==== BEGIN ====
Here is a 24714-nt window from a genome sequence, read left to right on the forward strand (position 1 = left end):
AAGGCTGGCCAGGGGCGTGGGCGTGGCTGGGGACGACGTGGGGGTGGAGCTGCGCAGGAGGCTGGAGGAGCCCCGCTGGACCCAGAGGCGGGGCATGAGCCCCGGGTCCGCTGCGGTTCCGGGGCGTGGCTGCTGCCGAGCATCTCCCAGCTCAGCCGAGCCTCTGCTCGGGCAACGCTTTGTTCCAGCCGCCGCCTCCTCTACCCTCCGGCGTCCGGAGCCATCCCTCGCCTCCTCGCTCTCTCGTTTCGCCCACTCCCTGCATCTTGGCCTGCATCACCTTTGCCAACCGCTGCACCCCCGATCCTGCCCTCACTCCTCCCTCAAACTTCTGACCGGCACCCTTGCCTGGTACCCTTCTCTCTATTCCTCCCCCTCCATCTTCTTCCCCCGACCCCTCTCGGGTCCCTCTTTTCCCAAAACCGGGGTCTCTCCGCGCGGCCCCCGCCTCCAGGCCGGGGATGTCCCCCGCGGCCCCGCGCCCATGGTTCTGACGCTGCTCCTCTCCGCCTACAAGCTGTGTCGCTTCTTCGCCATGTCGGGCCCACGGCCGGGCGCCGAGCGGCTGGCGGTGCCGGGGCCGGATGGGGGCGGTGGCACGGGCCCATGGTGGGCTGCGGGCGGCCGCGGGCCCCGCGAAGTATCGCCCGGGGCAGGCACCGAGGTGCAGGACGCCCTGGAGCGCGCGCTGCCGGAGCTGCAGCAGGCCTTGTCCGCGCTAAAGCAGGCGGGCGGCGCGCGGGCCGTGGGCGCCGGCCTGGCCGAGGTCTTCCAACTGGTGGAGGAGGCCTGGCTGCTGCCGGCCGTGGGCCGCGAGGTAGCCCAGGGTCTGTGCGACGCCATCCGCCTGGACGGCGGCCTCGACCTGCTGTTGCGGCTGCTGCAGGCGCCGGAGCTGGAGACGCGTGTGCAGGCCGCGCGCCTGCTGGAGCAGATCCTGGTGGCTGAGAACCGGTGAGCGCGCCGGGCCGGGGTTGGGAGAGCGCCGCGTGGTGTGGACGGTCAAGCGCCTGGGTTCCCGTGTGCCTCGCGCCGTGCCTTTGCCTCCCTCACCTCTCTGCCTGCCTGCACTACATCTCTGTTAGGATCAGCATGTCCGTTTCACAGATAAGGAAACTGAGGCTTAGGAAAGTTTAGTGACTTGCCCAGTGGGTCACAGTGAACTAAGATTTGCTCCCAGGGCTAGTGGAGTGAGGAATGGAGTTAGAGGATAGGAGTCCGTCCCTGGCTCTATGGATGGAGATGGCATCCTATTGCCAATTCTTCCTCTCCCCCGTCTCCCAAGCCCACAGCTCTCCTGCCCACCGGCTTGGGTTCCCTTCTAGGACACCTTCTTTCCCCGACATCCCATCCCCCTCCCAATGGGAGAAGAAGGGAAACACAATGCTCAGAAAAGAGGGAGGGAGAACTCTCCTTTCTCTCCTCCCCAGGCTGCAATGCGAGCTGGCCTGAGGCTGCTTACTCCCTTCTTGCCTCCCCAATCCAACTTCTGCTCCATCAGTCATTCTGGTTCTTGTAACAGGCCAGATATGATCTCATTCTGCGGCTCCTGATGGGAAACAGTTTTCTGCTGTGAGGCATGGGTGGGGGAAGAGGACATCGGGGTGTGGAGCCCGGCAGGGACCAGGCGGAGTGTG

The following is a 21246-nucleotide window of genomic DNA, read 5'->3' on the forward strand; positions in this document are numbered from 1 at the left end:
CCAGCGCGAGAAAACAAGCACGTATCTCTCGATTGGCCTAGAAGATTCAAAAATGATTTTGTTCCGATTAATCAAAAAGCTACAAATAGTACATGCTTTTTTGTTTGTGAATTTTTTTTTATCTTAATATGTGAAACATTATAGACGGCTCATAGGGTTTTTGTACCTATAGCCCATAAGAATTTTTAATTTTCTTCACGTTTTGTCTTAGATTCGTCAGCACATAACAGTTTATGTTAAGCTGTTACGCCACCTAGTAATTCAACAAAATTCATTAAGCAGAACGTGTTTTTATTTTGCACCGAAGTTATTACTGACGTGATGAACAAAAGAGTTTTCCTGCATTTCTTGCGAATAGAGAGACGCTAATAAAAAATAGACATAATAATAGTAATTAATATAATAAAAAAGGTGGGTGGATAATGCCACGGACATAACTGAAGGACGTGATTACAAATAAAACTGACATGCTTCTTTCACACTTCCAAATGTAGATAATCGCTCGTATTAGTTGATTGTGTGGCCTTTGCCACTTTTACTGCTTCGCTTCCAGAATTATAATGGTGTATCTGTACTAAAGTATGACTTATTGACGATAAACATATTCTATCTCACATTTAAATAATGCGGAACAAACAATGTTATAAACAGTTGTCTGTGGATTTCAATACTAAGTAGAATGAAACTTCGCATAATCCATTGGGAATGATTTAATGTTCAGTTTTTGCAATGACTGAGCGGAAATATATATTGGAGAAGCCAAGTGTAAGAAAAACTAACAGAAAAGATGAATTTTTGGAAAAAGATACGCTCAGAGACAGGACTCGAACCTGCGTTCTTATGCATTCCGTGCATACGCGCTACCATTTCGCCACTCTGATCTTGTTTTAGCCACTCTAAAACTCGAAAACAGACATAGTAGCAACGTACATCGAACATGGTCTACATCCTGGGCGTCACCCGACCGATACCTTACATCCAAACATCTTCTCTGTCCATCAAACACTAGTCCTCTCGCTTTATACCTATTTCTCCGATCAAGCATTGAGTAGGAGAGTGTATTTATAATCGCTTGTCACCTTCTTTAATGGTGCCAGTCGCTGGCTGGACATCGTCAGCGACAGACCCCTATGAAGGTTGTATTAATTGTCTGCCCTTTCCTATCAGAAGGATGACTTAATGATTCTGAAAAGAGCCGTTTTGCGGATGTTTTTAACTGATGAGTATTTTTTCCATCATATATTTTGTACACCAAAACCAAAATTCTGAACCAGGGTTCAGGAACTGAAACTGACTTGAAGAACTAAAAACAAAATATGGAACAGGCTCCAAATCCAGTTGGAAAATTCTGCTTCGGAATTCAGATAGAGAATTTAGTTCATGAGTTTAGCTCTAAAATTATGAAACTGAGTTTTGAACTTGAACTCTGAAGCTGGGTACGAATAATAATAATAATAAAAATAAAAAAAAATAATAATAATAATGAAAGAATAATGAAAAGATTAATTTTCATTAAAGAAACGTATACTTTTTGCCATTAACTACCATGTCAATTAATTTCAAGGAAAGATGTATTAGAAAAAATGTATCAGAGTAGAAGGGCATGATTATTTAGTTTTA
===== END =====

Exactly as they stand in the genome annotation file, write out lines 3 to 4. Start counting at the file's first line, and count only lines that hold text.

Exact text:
The following is a 21246-nucleotide window of genomic DNA, read 5'->3' on the forward strand; positions in this document are numbered from 1 at the left end:
CCAGCGCGAGAAAACAAGCACGTATCTCTCGATTGGCCTAGAAGATTCAAAAATGATTTTGTTCCGATTAATCAAAAAGCTACAAATAGTACATGCTTTTTTGTTTGTGAATTTTTTTTTATCTTAATATGTGAAACATTATAGACGGCTCATAGGGTTTTTGTACCTATAGCCCATAAGAATTTTTAATTTTCTTCACGTTTTGTCTTAGATTCGTCAGCACATAACAGTTTATGTTAAGCTGTTACGCCACCTAGTAATTCAACAAAATTCATTAAGCAGAACGTGTTTTTATTTTGCACCGAAGTTATTACTGACGTGATGAACAAAAGAGTTTTCCTGCATTTCTTGCGAATAGAGAGACGCTAATAAAAAATAGACATAATAATAGTAATTAATATAATAAAAAAGGTGGGTGGATAATGCCACGGACATAACTGAAGGACGTGATTACAAATAAAACTGACATGCTTCTTTCACACTTCCAAATGTAGATAATCGCTCGTATTAGTTGATTGTGTGGCCTTTGCCACTTTTACTGCTTCGCTTCCAGAATTATAATGGTGTATCTGTACTAAAGTATGACTTATTGACGATAAACATATTCTATCTCACATTTAAATAATGCGGAACAAACAATGTTATAAACAGTTGTCTGTGGATTTCAATACTAAGTAGAATGAAACTTCGCATAATCCATTGGGAATGATTTAATGTTCAGTTTTTGCAATGACTGAGCGGAAATATATATTGGAGAAGCCAAGTGTAAGAAAAACTAACAGAAAAGATGAATTTTTGGAAAAAGATACGCTCAGAGACAGGACTCGAACCTGCGTTCTTATGCATTCCGTGCATACGCGCTACCATTTCGCCACTCTGATCTTGTTTTAGCCACTCTAAAACTCGAAAACAGACATAGTAGCAACGTACATCGAACATGGTCTACATCCTGGGCGTCACCCGACCGATACCTTACATCCAAACATCTTCTCTGTCCATCAAACACTAGTCCTCTCGCTTTATACCTATTTCTCCGATCAAGCATTGAGTAGGAGAGTGTATTTATAATCGCTTGTCACCTTCTTTAATGGTGCCAGTCGCTGGCTGGACATCGTCAGCGACAGACCCCTATGAAGGTTGTATTAATTGTCTGCCCTTTCCTATCAGAAGGATGACTTAATGATTCTGAAAAGAGCCGTTTTGCGGATGTTTTTAACTGATGAGTATTTTTTCCATCATATATTTTGTACACCAAAACCAAAATTCTGAACCAGGGTTCAGGAACTGAAACTGACTTGAAGAACTAAAAACAAAATATGGAACAGGCTCCAAATCCAGTTGGAAAATTCTGCTTCGGAATTCAGATAGAGAATTTAGTTCATGAGTTTAGCTCTAAAATTATGAAACTGAGTTTTGAACTTGAACTCTGAAGCTGGGTACGAATAATAATAATAATAAAAATAAAAAAAAATAATAATAATAATGAAAGAATAATGAAAAGATTAATTTTCATTAAAGAAACGTATACTTTTTGCCATTAACTACCATGTCAATTAATTTCAAGGAAAGATGTATTAGAAAAAATGTATCAGAGTAGAAGGGCATGATTATTTAGTTTTA